We’re familiar with cat’s paw theories of liability: a plaintiff might prove he or she has been subjected to discriminatory treatment (even though the decision maker obviously lacked any animus) by showing that a co-worker had a discriminatory animus and caused the plaintiff to get fired. One recent plaintiff took it a step further. In Johnson v. Koppers, Inc., No. 12-2561 (7th Cir. August 8, 2013), the plaintiff asserted that a co-worker got her fired by falsely accusing her of using “a colorful array of racial and gender-based slurs” and of pushing him. According to the plaintiff, it was a “classic case of projection.” The co-worker projected his bias onto her. The court rejected the projection theory: even if the co-worker had made up the story about plaintiff using slurs, this was not evidence that the co-worker himself had racial or gender biases. The plaintiff was speculating about projection. (It probably helped the court that the plaintiff’s discharge was based on a later fight between the plaintiff and the co-worker and the fact that there was an independent witness to the later fight.)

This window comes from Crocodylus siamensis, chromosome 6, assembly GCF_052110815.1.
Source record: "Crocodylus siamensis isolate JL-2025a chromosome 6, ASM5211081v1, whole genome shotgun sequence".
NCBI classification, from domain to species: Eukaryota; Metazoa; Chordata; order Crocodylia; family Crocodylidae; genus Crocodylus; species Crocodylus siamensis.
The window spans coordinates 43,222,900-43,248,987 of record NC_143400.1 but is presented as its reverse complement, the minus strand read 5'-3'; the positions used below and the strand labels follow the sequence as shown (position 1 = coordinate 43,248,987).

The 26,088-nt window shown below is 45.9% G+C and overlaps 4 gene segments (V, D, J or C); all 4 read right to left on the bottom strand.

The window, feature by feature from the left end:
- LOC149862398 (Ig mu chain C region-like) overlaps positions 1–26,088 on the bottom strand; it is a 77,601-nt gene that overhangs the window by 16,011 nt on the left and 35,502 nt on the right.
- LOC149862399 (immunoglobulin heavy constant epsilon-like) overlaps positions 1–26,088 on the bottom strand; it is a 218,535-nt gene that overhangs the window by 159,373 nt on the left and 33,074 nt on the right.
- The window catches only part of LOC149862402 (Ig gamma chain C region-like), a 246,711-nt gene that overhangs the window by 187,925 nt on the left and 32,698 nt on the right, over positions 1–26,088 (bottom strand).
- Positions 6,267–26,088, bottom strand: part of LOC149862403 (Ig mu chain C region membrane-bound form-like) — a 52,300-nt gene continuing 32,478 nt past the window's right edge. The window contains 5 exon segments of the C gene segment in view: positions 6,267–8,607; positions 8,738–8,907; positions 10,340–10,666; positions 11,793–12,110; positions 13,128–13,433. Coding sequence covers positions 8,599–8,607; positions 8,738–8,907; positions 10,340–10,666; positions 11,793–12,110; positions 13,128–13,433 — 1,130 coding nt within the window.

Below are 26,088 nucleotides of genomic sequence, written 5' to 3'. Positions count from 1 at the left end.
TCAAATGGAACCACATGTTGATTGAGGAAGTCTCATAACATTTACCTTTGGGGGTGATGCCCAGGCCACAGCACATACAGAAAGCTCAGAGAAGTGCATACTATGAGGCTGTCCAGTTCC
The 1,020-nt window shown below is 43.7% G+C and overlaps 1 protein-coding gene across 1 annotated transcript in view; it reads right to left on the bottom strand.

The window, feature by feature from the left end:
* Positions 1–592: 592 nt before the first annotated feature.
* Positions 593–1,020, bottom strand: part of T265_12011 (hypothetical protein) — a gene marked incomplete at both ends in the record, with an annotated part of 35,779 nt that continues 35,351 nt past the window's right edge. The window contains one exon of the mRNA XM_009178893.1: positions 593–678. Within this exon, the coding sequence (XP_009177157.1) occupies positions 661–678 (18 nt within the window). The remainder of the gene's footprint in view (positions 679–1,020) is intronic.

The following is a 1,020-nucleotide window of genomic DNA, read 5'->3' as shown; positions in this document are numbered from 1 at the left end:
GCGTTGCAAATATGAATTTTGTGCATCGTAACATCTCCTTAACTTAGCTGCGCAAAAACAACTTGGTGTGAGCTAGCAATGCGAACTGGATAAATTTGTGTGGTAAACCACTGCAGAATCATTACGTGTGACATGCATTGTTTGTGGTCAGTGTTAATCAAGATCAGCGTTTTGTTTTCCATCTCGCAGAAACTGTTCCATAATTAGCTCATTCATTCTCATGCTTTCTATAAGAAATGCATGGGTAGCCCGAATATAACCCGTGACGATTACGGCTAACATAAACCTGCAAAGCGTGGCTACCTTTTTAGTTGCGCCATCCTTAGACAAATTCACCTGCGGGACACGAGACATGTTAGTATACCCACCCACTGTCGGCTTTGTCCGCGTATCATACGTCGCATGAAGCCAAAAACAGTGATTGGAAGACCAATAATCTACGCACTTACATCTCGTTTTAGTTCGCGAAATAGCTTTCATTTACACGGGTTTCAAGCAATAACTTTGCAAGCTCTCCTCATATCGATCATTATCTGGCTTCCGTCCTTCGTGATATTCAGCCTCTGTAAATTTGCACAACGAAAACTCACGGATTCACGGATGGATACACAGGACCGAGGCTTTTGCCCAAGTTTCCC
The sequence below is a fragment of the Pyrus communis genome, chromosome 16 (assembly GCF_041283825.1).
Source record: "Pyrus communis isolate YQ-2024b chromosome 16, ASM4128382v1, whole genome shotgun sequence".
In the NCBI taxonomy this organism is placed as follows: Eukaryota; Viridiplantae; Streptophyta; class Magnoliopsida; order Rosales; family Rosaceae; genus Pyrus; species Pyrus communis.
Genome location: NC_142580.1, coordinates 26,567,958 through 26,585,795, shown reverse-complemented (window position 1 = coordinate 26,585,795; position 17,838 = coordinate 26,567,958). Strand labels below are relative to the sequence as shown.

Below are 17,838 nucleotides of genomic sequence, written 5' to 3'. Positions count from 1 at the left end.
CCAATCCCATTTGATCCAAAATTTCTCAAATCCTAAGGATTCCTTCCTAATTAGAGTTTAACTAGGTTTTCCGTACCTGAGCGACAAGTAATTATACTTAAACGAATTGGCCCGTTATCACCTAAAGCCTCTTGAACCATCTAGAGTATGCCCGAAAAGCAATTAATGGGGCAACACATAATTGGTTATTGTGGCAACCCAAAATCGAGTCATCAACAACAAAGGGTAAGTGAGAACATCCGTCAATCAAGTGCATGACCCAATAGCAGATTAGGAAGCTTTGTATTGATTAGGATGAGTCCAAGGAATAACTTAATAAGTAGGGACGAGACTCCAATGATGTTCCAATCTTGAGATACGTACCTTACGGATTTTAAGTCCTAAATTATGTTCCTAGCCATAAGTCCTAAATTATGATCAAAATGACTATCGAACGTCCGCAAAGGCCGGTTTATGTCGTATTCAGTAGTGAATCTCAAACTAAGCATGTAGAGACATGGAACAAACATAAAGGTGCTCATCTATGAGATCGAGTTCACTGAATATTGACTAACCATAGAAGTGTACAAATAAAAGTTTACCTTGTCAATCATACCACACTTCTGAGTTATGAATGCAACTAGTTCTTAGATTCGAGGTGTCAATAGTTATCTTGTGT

Cat’s paw liability still requires proof that the co-worker acted out of illegal bias, and cat’s paw ”projection” theories are still relegated to Tom & Jerry cartoons absent actual proof of genuine projection.